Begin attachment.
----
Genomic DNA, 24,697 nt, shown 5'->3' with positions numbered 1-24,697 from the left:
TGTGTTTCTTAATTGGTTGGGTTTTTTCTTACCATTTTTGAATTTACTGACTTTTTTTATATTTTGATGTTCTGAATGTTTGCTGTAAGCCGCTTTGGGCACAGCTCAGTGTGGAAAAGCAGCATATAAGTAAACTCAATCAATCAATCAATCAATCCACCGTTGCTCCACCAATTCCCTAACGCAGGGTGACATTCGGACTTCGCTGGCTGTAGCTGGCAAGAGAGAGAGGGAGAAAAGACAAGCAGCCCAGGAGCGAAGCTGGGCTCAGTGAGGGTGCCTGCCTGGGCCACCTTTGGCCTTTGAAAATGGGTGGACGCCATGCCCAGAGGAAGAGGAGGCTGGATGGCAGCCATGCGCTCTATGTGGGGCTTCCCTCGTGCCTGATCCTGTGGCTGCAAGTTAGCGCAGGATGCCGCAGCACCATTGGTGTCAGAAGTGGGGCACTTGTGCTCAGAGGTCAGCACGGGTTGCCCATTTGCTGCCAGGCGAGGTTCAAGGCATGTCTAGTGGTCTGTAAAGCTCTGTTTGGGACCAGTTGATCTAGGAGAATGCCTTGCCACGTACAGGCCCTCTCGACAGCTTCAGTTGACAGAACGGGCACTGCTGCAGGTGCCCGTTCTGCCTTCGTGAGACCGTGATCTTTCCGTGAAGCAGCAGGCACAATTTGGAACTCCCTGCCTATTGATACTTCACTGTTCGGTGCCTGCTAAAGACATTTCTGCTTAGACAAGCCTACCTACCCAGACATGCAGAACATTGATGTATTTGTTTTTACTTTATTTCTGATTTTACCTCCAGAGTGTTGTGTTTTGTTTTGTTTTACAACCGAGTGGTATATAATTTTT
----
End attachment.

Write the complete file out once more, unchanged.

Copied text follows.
Genomic DNA, 24,697 nt, shown 5'->3' with positions numbered 1-24,697 from the left:
TGTGTTTCTTAATTGGTTGGGTTTTTTCTTACCATTTTTGAATTTACTGACTTTTTTTATATTTTGATGTTCTGAATGTTTGCTGTAAGCCGCTTTGGGCACAGCTCAGTGTGGAAAAGCAGCATATAAGTAAACTCAATCAATCAATCAATCAATCCACCGTTGCTCCACCAATTCCCTAACGCAGGGTGACATTCGGACTTCGCTGGCTGTAGCTGGCAAGAGAGAGAGGGAGAAAAGACAAGCAGCCCAGGAGCGAAGCTGGGCTCAGTGAGGGTGCCTGCCTGGGCCACCTTTGGCCTTTGAAAATGGGTGGACGCCATGCCCAGAGGAAGAGGAGGCTGGATGGCAGCCATGCGCTCTATGTGGGGCTTCCCTCGTGCCTGATCCTGTGGCTGCAAGTTAGCGCAGGATGCCGCAGCACCATTGGTGTCAGAAGTGGGGCACTTGTGCTCAGAGGTCAGCACGGGTTGCCCATTTGCTGCCAGGCGAGGTTCAAGGCATGTCTAGTGGTCTGTAAAGCTCTGTTTGGGACCAGTTGATCTAGGAGAATGCCTTGCCACGTACAGGCCCTCTCGACAGCTTCAGTTGACAGAACGGGCACTGCTGCAGGTGCCCGTTCTGCCTTCGTGAGACCGTGATCTTTCCGTGAAGCAGCAGGCACAATTTGGAACTCCCTGCCTATTGATACTTCACTGTTCGGTGCCTGCTAAAGACATTTCTGCTTAGACAAGCCTACCTACCCAGACATGCAGAACATTGATGTATTTGTTTTTACTTTATTTCTGATTTTACCTCCAGAGTGTTGTGTTTTGTTTTGTTTTACAACCGAGTGGTATATAATTTTT